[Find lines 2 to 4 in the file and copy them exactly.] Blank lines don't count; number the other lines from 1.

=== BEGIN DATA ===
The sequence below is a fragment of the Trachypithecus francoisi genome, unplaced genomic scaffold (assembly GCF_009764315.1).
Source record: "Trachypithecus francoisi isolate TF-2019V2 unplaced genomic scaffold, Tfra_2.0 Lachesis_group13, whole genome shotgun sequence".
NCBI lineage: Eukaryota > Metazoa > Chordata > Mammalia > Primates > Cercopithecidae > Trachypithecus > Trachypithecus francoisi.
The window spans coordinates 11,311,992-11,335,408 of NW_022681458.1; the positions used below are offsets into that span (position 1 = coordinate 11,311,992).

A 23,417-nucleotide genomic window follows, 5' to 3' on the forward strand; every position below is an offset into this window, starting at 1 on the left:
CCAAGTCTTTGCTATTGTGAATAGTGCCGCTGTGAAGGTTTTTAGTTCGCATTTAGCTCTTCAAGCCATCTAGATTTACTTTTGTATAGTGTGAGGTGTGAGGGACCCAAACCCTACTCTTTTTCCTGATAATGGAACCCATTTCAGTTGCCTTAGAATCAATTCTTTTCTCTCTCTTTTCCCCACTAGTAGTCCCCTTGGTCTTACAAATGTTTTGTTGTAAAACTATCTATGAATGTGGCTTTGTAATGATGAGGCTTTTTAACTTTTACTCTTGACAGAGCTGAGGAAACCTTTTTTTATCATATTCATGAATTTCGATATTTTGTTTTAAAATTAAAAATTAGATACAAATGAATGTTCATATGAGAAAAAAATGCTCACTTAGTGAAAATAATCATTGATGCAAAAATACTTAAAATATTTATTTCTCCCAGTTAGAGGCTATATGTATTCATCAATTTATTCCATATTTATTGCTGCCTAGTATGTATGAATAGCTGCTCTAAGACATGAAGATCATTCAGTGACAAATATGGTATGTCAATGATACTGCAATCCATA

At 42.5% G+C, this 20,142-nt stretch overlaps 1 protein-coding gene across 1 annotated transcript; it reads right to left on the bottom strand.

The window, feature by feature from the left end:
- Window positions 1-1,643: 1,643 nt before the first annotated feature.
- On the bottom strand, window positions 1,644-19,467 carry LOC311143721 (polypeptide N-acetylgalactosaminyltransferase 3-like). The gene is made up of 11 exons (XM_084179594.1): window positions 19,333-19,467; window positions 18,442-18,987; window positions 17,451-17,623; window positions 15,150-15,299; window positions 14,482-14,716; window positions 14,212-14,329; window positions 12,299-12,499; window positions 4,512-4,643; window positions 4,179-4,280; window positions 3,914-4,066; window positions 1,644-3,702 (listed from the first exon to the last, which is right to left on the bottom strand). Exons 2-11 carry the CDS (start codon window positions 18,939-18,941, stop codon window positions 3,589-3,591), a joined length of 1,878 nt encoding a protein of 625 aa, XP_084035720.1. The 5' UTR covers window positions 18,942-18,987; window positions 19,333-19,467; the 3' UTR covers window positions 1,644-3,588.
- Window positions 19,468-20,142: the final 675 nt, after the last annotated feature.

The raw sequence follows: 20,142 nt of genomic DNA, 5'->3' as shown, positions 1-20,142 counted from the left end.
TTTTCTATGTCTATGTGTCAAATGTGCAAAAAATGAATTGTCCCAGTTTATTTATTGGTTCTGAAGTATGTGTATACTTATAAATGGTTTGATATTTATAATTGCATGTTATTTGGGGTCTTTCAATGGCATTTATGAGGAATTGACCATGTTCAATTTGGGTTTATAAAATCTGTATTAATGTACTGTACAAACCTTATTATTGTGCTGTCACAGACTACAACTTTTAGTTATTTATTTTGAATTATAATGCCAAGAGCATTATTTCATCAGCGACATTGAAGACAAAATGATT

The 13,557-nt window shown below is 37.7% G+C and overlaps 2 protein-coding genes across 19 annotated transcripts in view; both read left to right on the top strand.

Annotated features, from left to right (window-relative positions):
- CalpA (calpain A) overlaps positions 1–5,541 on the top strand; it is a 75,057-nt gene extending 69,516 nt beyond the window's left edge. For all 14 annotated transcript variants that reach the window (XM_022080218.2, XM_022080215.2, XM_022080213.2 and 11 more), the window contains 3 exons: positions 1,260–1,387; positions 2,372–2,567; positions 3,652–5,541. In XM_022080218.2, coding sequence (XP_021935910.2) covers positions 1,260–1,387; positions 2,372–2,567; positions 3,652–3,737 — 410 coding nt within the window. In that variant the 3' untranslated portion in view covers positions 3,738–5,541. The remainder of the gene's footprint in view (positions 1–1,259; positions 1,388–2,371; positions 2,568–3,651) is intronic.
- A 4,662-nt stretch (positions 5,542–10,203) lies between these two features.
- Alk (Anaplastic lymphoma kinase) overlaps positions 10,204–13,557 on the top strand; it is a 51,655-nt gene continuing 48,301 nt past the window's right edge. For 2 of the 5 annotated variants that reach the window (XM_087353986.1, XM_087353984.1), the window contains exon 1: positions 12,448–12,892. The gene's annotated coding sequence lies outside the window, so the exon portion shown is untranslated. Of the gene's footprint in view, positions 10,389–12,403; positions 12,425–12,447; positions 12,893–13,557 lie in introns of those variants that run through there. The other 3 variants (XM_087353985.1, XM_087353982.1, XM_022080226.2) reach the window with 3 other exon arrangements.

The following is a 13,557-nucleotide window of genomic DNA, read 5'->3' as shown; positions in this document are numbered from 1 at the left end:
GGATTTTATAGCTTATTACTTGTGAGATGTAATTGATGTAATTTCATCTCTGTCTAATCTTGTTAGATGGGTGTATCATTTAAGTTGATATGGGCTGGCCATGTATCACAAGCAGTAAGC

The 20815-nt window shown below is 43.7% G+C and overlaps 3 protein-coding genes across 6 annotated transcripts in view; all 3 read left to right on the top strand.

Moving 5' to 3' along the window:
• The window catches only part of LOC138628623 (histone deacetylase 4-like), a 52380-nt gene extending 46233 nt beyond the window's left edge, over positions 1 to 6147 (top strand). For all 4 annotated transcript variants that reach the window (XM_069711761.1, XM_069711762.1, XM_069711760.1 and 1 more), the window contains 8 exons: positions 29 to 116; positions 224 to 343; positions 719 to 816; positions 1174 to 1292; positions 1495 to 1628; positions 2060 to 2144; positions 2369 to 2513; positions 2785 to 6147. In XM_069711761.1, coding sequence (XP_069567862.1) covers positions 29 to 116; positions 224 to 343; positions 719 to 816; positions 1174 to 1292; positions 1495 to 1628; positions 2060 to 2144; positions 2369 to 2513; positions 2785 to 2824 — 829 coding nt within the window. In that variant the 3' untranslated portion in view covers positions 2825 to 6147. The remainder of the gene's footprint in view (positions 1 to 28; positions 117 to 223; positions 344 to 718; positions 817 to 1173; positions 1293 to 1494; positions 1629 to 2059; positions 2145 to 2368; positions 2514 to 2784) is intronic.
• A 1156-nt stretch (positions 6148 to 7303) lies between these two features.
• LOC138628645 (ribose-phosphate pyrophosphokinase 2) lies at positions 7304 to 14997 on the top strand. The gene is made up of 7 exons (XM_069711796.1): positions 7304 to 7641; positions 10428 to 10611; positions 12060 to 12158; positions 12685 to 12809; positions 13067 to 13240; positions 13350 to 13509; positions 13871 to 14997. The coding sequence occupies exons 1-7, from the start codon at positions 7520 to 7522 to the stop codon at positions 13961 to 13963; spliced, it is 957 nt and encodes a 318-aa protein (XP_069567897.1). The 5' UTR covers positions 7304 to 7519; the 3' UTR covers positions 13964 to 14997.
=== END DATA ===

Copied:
Source record: "Trachypithecus francoisi isolate TF-2019V2 unplaced genomic scaffold, Tfra_2.0 Lachesis_group13, whole genome shotgun sequence".
NCBI lineage: Eukaryota > Metazoa > Chordata > Mammalia > Primates > Cercopithecidae > Trachypithecus > Trachypithecus francoisi.
The window spans coordinates 11,311,992-11,335,408 of NW_022681458.1; the positions used below are offsets into that span (position 1 = coordinate 11,311,992).